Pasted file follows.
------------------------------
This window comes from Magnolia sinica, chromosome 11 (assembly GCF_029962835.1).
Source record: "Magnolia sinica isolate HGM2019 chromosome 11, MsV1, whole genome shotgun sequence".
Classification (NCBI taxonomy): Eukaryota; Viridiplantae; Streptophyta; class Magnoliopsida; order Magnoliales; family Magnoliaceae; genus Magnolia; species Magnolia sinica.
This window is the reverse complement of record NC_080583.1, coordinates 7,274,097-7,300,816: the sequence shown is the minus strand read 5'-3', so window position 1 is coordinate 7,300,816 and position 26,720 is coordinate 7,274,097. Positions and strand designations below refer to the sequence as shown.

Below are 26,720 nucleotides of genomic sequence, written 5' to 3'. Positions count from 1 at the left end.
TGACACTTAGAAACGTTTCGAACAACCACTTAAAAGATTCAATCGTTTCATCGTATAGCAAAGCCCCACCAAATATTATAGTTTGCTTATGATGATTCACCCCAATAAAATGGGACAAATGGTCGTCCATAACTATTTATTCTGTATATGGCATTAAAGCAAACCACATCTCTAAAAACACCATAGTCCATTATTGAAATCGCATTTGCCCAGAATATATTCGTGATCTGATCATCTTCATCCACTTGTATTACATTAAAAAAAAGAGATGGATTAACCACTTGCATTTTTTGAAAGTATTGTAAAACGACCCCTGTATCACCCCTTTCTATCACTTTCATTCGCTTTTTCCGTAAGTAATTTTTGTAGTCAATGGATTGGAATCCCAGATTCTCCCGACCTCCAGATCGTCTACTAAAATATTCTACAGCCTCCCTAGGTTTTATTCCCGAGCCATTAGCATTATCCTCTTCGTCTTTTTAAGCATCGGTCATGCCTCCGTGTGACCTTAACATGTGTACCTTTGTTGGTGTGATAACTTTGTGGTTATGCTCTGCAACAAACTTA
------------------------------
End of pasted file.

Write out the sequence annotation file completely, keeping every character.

This window comes from Magnolia sinica, chromosome 11 (assembly GCF_029962835.1).
Source record: "Magnolia sinica isolate HGM2019 chromosome 11, MsV1, whole genome shotgun sequence".
Classification (NCBI taxonomy): Eukaryota; Viridiplantae; Streptophyta; class Magnoliopsida; order Magnoliales; family Magnoliaceae; genus Magnolia; species Magnolia sinica.
This window is the reverse complement of record NC_080583.1, coordinates 7,274,097-7,300,816: the sequence shown is the minus strand read 5'-3', so window position 1 is coordinate 7,300,816 and position 26,720 is coordinate 7,274,097. Positions and strand designations below refer to the sequence as shown.

Below are 26,720 nucleotides of genomic sequence, written 5' to 3'. Positions count from 1 at the left end.
TGACACTTAGAAACGTTTCGAACAACCACTTAAAAGATTCAATCGTTTCATCGTATAGCAAAGCCCCACCAAATATTATAGTTTGCTTATGATGATTCACCCCAATAAAATGGGACAAATGGTCGTCCATAACTATTTATTCTGTATATGGCATTAAAGCAAACCACATCTCTAAAAACACCATAGTCCATTATTGAAATCGCATTTGCCCAGAATATATTCGTGATCTGATCATCTTCATCCACTTGTATTACATTAAAAAAAAGAGATGGATTAACCACTTGCATTTTTTGAAAGTATTGTAAAACGACCCCTGTATCACCCCTTTCTATCACTTTCATTCGCTTTTTCCGTAAGTAATTTTTGTAGTCAATGGATTGGAATCCCAGATTCTCCCGACCTCCAGATCGTCTACTAAAATATTCTACAGCCTCCCTAGGTTTTATTCCCGAGCCATTAGCATTATCCTCTTCGTCTTTTTAAGCATCGGTCATGCCTCCGTGTGACCTTAACATGTGTACCTTTGTTGGTGTGATAACTTTGTGGTTATGCTCTGCAACAAACTTA